I pulled up to the door of the unmarked shelter and pressed the button, signifying I was there and I was safe. The shelter manager came out to help with the load and was incredibly thankful. They had a family come in the dead of night the day before, and they had fled with nothing: no change table, bouncy chair, car seat, warm boots, and no dishes. I was holding the Exersaucer when a woman, obviously very pregnant, came around the corner from a stroll with her two toddlers flanking her. She looked worn, tired, and beaten. Her skin was dark, but the swelling was evident even if the bruising wasn’t. She approached the shelter and worked her way up the stairs we were using as our moving entrance. The manager talked to the woman in hushed tones and then said to me, “Would you like to meet the family that is going to be using your donation?” “Of course!”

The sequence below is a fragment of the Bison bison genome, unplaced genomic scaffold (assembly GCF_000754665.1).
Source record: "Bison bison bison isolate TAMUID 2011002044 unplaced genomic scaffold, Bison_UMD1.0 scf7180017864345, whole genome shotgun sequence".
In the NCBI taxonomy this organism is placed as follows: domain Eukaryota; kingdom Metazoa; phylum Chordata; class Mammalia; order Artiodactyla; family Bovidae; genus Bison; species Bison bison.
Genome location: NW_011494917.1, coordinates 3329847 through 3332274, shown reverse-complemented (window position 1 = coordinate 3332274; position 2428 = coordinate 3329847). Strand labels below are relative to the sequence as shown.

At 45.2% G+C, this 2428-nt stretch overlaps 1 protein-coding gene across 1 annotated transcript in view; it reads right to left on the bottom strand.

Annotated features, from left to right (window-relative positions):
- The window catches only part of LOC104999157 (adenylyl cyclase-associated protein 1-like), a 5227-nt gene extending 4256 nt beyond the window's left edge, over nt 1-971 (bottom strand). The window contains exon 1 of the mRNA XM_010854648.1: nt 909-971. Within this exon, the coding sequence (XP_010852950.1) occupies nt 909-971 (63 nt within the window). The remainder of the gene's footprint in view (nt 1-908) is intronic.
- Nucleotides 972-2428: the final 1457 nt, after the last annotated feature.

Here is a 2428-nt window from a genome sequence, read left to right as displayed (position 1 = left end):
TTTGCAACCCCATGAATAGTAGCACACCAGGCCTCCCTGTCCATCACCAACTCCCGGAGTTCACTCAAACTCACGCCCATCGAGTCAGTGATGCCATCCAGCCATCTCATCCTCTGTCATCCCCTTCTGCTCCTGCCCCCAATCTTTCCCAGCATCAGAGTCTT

It was her. The pregnant woman standing right beside me on the stairs was going to be using grandma’s dishes. We looked at each other and connected without words as mothers. She hugged me close, and we cried while the manager brought her toddlers into the building.

It was at that moment I knew why Grandma had saved those dishes. They weren’t for me; she had saved them for this woman. My job was to find her.

 

Photo courtesy of southernvintagetable.com


Comments

  1. I still have my Mother’s Wedgewood Soup Tureen which I can’t seem to part with. I have used it for plants and currently it is now just collecting dust. Maybe someday….